Presentation Speech by Gunnar Knudsen, Presiding, on December 10, 1906*
As the Nobel Committee meets today, the tenth of December, perhaps for the last time in this hall1, to announce to the Norwegian Parliament its decision concerning the award of the Peace Prize, it is appropriate to recall that the Norwegian Parliament was one of the first national assemblies to adopt and to support the cause of peace. Twelve or fifteen years ago, Gentlemen, the cause of peace presented a very different aspect from the one it presents today. The cause was then regarded as a utopian idea and its advocates as well-meaning but overly enthusiastic idealists who had no place in practical politics, being out of touch with the realities of life. The situation has altered radically since then, for in recent years leading statesmen, even heads of state, have espoused the cause, which has now acquired a totally different image in public opinion. The United States of America was among the first to infuse the ideal of peace into practical politics. Peace and arbitration treaties have now been concluded between the United States and the governments of several countries. But what has especially directed the attention of the friends of peace and of the whole civilized world to the United States is President Roosevelt’s happy role in bringing to an end the bloody war recently waged between two of the world’s great powers, Japan and Russia2. On behalf of the Norwegian Parliament, I now present to you, Mr. Ambassador, the Peace Prize along with its insignia, and I add the request that you convey to the President the greetings of the Norwegian people and their gratitude for all that he has done in the cause of peace. I would also add the wish that this eminent and highly gifted man may be blessed with the opportunity of continuing his work to strengthen the ideal of peace and to secure the peace of the world.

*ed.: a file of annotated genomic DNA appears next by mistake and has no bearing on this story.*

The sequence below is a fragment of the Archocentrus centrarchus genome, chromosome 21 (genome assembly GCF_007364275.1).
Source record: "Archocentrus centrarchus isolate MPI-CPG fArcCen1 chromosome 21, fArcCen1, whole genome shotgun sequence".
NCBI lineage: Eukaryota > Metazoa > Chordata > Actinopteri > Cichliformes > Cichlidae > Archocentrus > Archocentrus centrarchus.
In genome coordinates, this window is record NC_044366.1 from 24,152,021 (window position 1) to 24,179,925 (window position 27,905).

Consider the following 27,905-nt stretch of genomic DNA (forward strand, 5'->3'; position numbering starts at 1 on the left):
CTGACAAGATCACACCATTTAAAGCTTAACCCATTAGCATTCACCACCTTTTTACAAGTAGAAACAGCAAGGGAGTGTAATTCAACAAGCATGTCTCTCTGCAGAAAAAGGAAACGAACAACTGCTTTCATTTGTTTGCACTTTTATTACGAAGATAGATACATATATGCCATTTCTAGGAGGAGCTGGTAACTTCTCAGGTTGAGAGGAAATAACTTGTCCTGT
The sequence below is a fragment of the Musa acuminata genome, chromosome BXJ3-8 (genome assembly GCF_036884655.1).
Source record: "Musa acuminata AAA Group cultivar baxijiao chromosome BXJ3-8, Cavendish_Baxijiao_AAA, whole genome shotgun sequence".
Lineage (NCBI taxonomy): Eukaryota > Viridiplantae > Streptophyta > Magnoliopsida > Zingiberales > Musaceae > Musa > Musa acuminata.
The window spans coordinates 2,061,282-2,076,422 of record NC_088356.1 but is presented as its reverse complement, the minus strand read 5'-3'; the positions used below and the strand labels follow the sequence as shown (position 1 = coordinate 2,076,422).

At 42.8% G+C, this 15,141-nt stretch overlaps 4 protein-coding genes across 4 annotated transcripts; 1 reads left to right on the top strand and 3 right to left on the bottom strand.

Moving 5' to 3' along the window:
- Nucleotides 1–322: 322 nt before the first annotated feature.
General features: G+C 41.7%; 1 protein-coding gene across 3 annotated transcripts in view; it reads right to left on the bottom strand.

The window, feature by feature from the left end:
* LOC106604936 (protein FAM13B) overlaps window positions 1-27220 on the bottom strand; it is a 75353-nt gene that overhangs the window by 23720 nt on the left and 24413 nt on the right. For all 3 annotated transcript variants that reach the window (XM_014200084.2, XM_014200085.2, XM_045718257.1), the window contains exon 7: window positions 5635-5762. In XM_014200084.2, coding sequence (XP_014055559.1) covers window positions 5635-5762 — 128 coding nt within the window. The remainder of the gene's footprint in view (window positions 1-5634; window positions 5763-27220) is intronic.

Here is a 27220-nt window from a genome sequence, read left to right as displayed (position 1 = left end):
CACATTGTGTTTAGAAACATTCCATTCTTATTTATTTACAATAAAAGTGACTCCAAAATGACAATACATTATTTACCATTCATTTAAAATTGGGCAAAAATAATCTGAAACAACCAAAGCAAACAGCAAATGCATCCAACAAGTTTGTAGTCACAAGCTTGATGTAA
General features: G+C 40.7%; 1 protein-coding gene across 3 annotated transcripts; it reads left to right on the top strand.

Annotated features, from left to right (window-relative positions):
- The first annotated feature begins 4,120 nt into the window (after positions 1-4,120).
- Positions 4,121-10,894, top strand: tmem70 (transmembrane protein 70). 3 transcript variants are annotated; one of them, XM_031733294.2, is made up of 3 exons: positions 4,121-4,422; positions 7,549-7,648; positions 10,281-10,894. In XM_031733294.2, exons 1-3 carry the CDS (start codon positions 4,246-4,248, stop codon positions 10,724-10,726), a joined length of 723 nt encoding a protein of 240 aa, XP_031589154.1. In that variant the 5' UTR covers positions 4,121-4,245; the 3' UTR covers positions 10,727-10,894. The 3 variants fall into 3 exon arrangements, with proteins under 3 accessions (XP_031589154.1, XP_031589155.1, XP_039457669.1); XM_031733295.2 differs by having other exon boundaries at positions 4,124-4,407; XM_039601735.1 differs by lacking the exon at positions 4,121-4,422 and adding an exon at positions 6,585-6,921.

* President Theodore Roosevelt was awarded the Nobel Peace Prize for 1906 on December 10 of that year. He asked Mr. Herbert H.D. Peirce, American envoy extraordinary and minister plenipotentiary to Norway, to accept for him. Having completed his presidency in 1909, Mr. Roosevelt set out on an extensive travel and speaking tour, one of his last engagements being to deliver his postponed Nobel lecture on May 5, 1910, in Oslo. There are two speeches of interest from the ceremony of December 10, 1906, which are given here. The first speech by Mr. Gunnar Knudsen (1848-1928), the Norwegian statesman – and later, prime minister – who was presiding, is one of presentation of the prize to Mr. Peirce. Its translation is based on the text in the Norwegian language in Les Prix Nobel en 1906. In the second speech, Mr. Peirce accepts the prize and reads a telegram from President Roosevelt.
1. The hall in which the Norwegian Parliament customarily met. Mr. Knudsen anticipates, no doubt, that future sessions for this purpose would be held in the Norwegian Nobel Institute, which had recently been constructed.
2. Russo-Japanese War (1904-1905). The laureate offered his good offices to mediate the dispute; the result was the Treaty of Portsmouth signed by Russia and Japan on September 5, 1905, at Portsmouth, N.H., U.S.A.
Their work and discoveries range from the formation of black holes and genetic scissors to efforts to combat hunger and develop new auction formats.
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